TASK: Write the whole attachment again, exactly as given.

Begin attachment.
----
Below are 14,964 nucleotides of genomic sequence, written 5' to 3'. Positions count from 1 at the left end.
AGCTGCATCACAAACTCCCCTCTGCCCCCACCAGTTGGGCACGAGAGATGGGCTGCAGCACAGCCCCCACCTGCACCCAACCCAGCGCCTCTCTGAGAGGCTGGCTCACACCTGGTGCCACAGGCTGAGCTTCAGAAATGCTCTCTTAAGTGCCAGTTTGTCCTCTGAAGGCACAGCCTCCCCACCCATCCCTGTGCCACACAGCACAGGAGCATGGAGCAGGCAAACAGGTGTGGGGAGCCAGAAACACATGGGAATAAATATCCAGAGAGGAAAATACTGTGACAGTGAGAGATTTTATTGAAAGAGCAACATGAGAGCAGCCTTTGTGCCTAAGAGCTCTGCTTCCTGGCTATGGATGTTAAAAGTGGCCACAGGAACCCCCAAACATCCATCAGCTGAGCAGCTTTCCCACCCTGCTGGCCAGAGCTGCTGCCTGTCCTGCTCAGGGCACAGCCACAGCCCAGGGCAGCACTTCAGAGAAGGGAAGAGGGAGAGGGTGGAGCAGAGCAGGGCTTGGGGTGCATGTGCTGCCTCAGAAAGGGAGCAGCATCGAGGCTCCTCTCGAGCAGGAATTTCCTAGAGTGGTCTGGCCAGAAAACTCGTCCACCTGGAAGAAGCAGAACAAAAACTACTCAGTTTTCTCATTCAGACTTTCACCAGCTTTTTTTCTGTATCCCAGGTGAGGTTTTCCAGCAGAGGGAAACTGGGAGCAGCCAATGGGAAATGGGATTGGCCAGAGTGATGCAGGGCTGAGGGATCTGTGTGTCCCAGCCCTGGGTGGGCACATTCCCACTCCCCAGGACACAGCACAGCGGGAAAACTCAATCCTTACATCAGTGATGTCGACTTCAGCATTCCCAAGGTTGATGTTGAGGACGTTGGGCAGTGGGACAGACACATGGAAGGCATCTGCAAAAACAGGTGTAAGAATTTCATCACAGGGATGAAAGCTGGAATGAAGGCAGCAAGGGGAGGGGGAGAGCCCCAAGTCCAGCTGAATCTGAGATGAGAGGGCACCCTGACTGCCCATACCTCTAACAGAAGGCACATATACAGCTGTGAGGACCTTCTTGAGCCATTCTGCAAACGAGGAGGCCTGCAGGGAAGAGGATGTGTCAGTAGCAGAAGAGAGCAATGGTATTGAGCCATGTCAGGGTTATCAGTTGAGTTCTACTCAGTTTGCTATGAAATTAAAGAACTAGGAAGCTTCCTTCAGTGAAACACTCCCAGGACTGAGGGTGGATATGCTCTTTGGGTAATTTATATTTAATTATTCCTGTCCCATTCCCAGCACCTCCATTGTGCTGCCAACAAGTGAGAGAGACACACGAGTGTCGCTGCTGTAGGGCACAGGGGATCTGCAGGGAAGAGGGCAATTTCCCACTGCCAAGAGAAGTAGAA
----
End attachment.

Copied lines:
Below are 14,964 nucleotides of genomic sequence, written 5' to 3'. Positions count from 1 at the left end.
AGCTGCATCACAAACTCCCCTCTGCCCCCACCAGTTGGGCACGAGAGATGGGCTGCAGCACAGCCCCCACCTGCACCCAACCCAGCGCCTCTCTGAGAGGCTGGCTCACACCTGGTGCCACAGGCTGAGCTTCAGAAATGCTCTCTTAAGTGCCAGTTTGTCCTCTGAAGGCACAGCCTCCCCACCCATCCCTGTGCCACACAGCACAGGAGCATGGAGCAGGCAAACAGGTGTGGGGAGCCAGAAACACATGGGAATAAATATCCAGAGAGGAAAATACTGTGACAGTGAGAGATTTTATTGAAAGAGCAACATGAGAGCAGCCTTTGTGCCTAAGAGCTCTGCTTCCTGGCTATGGATGTTAAAAGTGGCCACAGGAACCCCCAAACATCCATCAGCTGAGCAGCTTTCCCACCCTGCTGGCCAGAGCTGCTGCCTGTCCTGCTCAGGGCACAGCCACAGCCCAGGGCAGCACTTCAGAGAAGGGAAGAGGGAGAGGGTGGAGCAGAGCAGGGCTTGGGGTGCATGTGCTGCCTCAGAAAGGGAGCAGCATCGAGGCTCCTCTCGAGCAGGAATTTCCTAGAGTGGTCTGGCCAGAAAACTCGTCCACCTGGAAGAAGCAGAACAAAAACTACTCAGTTTTCTCATTCAGACTTTCACCAGCTTTTTTTCTGTATCCCAGGTGAGGTTTTCCAGCAGAGGGAAACTGGGAGCAGCCAATGGGAAATGGGATTGGCCAGAGTGATGCAGGGCTGAGGGATCTGTGTGTCCCAGCCCTGGGTGGGCACATTCCCACTCCCCAGGACACAGCACAGCGGGAAAACTCAATCCTTACATCAGTGATGTCGACTTCAGCATTCCCAAGGTTGATGTTGAGGACGTTGGGCAGTGGGACAGACACATGGAAGGCATCTGCAAAAACAGGTGTAAGAATTTCATCACAGGGATGAAAGCTGGAATGAAGGCAGCAAGGGGAGGGGGAGAGCCCCAAGTCCAGCTGAATCTGAGATGAGAGGGCACCCTGACTGCCCATACCTCTAACAGAAGGCACATATACAGCTGTGAGGACCTTCTTGAGCCATTCTGCAAACGAGGAGGCCTGCAGGGAAGAGGATGTGTCAGTAGCAGAAGAGAGCAATGGTATTGAGCCATGTCAGGGTTATCAGTTGAGTTCTACTCAGTTTGCTATGAAATTAAAGAACTAGGAAGCTTCCTTCAGTGAAACACTCCCAGGACTGAGGGTGGATATGCTCTTTGGGTAATTTATATTTAATTATTCCTGTCCCATTCCCAGCACCTCCATTGTGCTGCCAACAAGTGAGAGAGACACACGAGTGTCGCTGCTGTAGGGCACAGGGGATCTGCAGGGAAGAGGGCAATTTCCCACTGCCAAGAGAAGTAGAA